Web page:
Adenosine triphosphate accelerates recovery from hypoxic/hypoglycemic perturbation of guinea pig hippocampal neurotransmission via a P2 receptor

Hideo Aihara, Susumu Fujiwara, Ikuko Mizuta, Hitoshi Tada, Takeshi Kanno, Hidetoshi Tozaki, Kaoru Nagai, Yukio Yajima, Kazuhide Inoue, Takeshi Kondoh, Yasuhiko Motooka, Tomoyuki Nishizaki

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22 Citations (Scopus)


The present study was designed to assess the effects of adenosine triphosphate (ATP) on hippocampal neurotransmissions under the normal and hypoxic/hypoglycemic conditions. ATP reversely depressed population spikes (PSs), which were monitored in the dentate gyrus of guinea pig hippocampal slices, in a dose-dependent manner at concentrations ranged from 0.1 μM to 1 mM. A similar depression was obtained with the P2 receptor agonist, α,β-methylene ATP (α,β-MeATP), and the effect was inhibited by the P2 receptor antagonists, suramin and PPADS. The inhibitory action of ATP or α,β-MeATP was inhibited by the γ-aminobutyric acidA (GABAA) receptor antagonist, bicuculline, but it was not affected by theophylline, a broad inhibitor of adenosine (P1) receptors, tetraethylammonium, a broad inhibitor of K+ channels, or ecto-protein kinase inhibitors. ATP or α,β-MeATP enhanced GABA release from guinea pig hippocampal slices, that was inhibited by deleting extracellular Ca2+ or in the presence of tetrodotoxin, while ATP had no effect on GABA release from cultured rat hippocampal astrocytes or postsynaptic GABA-gated channel currents in cultured rat hippocampal neurons. Twenty-minutes deprivation of glucose and oxygen from extracellular solution abolished PSs, the amplitude recovering to about 30% of basal levels 50 min after returning to normal conditions. ATP or α,β-MeATP accelerated the recovery after hypoxic/hypoglycemic insult (approximately 80% of basal levels). Adenosine diphosphate and adenosine monophosphate accelerated the recovery, but to a much lesser extent, and adenosine had no effect. The results of the present study thus suggest that ATP inhibits neuronal activity by enhancing neuronal GABA release via a P2 receptor, perhaps a P2X receptor, thereby protecting against hypoxic/hypoglycemic perturbation of hippocampal neurotransmission.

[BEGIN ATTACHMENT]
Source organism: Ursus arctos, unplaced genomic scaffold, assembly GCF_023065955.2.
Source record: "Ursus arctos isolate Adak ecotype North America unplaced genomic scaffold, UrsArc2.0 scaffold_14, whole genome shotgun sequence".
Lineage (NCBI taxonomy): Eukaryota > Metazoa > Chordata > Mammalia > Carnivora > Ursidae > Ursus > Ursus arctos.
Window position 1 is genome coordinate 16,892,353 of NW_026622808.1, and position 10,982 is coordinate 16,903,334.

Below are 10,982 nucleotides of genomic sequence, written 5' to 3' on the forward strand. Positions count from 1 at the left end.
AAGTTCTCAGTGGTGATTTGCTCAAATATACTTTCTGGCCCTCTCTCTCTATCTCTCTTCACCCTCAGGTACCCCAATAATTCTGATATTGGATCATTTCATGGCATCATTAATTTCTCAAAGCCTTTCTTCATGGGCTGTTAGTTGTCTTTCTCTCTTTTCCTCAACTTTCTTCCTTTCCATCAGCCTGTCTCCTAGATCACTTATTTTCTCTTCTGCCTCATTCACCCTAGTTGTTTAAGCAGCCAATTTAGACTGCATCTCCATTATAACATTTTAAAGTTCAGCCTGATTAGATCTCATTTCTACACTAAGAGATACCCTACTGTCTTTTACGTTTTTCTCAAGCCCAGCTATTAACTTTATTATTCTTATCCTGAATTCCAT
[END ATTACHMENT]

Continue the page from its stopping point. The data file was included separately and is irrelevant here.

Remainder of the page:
Original languageEnglish
Pages (from-to)31-37
Number of pages7
JournalBrain Research
Issue number1
Publication statusPublished - Oct 11 2002
Externally publishedYes

All Science Journal Classification (ASJC) codes

  • Neuroscience(all)
  • Molecular Biology
  • Clinical Neurology
  • Developmental Biology


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